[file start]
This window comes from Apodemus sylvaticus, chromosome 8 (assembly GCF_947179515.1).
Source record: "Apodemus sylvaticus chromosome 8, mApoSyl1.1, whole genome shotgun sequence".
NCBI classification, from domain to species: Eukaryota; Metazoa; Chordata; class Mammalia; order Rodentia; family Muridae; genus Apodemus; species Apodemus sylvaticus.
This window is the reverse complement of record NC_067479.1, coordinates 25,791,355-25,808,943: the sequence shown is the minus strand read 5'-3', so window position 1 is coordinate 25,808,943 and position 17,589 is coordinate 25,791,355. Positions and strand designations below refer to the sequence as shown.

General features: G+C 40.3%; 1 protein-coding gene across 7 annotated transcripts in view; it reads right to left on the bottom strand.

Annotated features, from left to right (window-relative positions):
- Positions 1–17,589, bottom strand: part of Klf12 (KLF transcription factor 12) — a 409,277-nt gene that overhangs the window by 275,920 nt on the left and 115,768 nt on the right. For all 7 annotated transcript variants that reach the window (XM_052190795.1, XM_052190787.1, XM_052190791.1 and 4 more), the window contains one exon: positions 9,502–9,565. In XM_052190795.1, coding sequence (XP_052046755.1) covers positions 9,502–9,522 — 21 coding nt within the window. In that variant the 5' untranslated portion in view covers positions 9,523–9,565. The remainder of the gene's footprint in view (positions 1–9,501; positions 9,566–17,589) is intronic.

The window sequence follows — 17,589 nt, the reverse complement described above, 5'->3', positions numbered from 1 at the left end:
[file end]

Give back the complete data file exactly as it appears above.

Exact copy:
This window comes from Apodemus sylvaticus, chromosome 8 (assembly GCF_947179515.1).
Source record: "Apodemus sylvaticus chromosome 8, mApoSyl1.1, whole genome shotgun sequence".
NCBI classification, from domain to species: Eukaryota; Metazoa; Chordata; class Mammalia; order Rodentia; family Muridae; genus Apodemus; species Apodemus sylvaticus.
This window is the reverse complement of record NC_067479.1, coordinates 25,791,355-25,808,943: the sequence shown is the minus strand read 5'-3', so window position 1 is coordinate 25,808,943 and position 17,589 is coordinate 25,791,355. Positions and strand designations below refer to the sequence as shown.

General features: G+C 40.3%; 1 protein-coding gene across 7 annotated transcripts in view; it reads right to left on the bottom strand.

Annotated features, from left to right (window-relative positions):
- Positions 1–17,589, bottom strand: part of Klf12 (KLF transcription factor 12) — a 409,277-nt gene that overhangs the window by 275,920 nt on the left and 115,768 nt on the right. For all 7 annotated transcript variants that reach the window (XM_052190795.1, XM_052190787.1, XM_052190791.1 and 4 more), the window contains one exon: positions 9,502–9,565. In XM_052190795.1, coding sequence (XP_052046755.1) covers positions 9,502–9,522 — 21 coding nt within the window. In that variant the 5' untranslated portion in view covers positions 9,523–9,565. The remainder of the gene's footprint in view (positions 1–9,501; positions 9,566–17,589) is intronic.

The window sequence follows — 17,589 nt, the reverse complement described above, 5'->3', positions numbered from 1 at the left end: